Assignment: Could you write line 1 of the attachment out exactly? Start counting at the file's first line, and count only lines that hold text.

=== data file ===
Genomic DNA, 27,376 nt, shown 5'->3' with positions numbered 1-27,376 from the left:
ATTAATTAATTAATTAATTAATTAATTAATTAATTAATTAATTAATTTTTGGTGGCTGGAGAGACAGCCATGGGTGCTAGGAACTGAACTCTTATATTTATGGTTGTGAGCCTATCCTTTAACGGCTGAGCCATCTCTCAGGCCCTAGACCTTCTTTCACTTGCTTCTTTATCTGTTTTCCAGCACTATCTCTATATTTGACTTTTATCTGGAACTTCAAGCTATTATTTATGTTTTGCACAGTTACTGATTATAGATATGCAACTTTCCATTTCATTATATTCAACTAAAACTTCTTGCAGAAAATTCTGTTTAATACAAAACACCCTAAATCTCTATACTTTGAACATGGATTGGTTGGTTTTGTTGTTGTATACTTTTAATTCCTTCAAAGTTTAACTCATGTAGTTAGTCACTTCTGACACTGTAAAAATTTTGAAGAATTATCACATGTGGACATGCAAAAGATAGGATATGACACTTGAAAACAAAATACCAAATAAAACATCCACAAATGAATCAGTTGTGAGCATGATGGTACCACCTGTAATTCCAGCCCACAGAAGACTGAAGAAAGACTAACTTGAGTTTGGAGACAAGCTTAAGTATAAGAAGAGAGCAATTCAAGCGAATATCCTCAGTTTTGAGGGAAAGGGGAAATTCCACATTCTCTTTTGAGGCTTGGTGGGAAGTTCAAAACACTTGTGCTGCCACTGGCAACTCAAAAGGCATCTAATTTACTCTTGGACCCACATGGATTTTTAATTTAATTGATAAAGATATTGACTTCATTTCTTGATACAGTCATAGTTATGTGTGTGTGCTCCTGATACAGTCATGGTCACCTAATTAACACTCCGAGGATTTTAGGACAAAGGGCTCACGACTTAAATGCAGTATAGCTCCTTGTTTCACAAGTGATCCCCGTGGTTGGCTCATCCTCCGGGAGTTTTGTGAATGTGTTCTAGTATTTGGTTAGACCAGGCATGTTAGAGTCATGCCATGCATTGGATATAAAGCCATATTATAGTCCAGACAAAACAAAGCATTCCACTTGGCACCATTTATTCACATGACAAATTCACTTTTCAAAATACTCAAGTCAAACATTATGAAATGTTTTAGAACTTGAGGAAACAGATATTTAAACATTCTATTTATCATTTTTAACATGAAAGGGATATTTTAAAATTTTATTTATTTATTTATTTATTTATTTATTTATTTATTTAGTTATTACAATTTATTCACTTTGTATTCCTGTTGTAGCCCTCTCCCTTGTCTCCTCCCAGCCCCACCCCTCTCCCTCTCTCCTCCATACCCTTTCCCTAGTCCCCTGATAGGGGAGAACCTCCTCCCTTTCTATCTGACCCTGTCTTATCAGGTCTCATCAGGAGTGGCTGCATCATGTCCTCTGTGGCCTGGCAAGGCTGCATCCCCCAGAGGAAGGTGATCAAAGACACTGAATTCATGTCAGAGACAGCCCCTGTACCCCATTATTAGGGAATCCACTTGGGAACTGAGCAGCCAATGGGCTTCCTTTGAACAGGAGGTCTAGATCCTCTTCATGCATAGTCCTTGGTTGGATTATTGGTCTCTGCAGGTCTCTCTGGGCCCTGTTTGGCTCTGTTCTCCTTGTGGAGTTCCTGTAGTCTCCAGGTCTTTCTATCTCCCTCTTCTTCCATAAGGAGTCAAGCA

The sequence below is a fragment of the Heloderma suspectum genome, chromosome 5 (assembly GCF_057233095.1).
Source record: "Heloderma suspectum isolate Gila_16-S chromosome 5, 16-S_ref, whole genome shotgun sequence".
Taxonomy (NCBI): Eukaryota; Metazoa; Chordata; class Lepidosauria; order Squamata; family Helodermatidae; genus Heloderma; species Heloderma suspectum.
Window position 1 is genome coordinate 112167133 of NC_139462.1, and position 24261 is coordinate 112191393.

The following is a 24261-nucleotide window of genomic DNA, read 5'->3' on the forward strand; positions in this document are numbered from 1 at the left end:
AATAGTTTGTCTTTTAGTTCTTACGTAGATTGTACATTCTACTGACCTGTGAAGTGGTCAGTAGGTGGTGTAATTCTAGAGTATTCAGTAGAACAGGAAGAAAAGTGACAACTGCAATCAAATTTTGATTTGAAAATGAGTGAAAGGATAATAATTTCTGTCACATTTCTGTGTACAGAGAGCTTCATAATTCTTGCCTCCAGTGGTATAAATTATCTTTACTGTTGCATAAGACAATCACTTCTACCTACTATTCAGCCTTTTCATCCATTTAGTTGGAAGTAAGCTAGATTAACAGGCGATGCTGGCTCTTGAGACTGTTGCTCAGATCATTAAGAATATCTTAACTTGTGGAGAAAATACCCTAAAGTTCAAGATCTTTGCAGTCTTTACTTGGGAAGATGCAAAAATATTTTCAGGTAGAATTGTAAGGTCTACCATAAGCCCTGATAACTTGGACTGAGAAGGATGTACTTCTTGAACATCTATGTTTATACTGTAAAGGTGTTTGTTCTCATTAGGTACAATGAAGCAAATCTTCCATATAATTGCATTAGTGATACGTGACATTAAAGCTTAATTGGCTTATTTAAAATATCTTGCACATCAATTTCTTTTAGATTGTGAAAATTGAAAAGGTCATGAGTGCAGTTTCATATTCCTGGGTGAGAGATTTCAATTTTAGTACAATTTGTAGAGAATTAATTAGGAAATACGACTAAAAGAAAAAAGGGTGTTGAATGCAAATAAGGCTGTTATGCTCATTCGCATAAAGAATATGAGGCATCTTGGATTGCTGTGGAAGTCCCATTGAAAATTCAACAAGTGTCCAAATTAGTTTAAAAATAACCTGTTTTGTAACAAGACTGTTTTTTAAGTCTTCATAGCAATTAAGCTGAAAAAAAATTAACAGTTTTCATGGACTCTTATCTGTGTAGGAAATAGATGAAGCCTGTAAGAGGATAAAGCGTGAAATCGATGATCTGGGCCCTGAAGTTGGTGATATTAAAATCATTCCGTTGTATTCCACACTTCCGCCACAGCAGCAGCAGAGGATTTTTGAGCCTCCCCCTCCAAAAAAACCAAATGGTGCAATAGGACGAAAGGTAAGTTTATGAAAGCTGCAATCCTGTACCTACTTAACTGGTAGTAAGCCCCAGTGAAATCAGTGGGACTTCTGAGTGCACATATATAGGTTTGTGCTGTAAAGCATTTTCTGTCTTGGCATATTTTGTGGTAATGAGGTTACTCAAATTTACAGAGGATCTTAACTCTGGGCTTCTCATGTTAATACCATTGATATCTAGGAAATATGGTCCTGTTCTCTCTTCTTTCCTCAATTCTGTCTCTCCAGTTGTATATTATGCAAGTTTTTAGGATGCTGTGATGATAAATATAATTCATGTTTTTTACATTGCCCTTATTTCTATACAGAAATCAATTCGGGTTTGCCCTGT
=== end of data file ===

Genomic DNA, 27,376 nt, shown 5'->3' with positions numbered 1-27,376 from the left: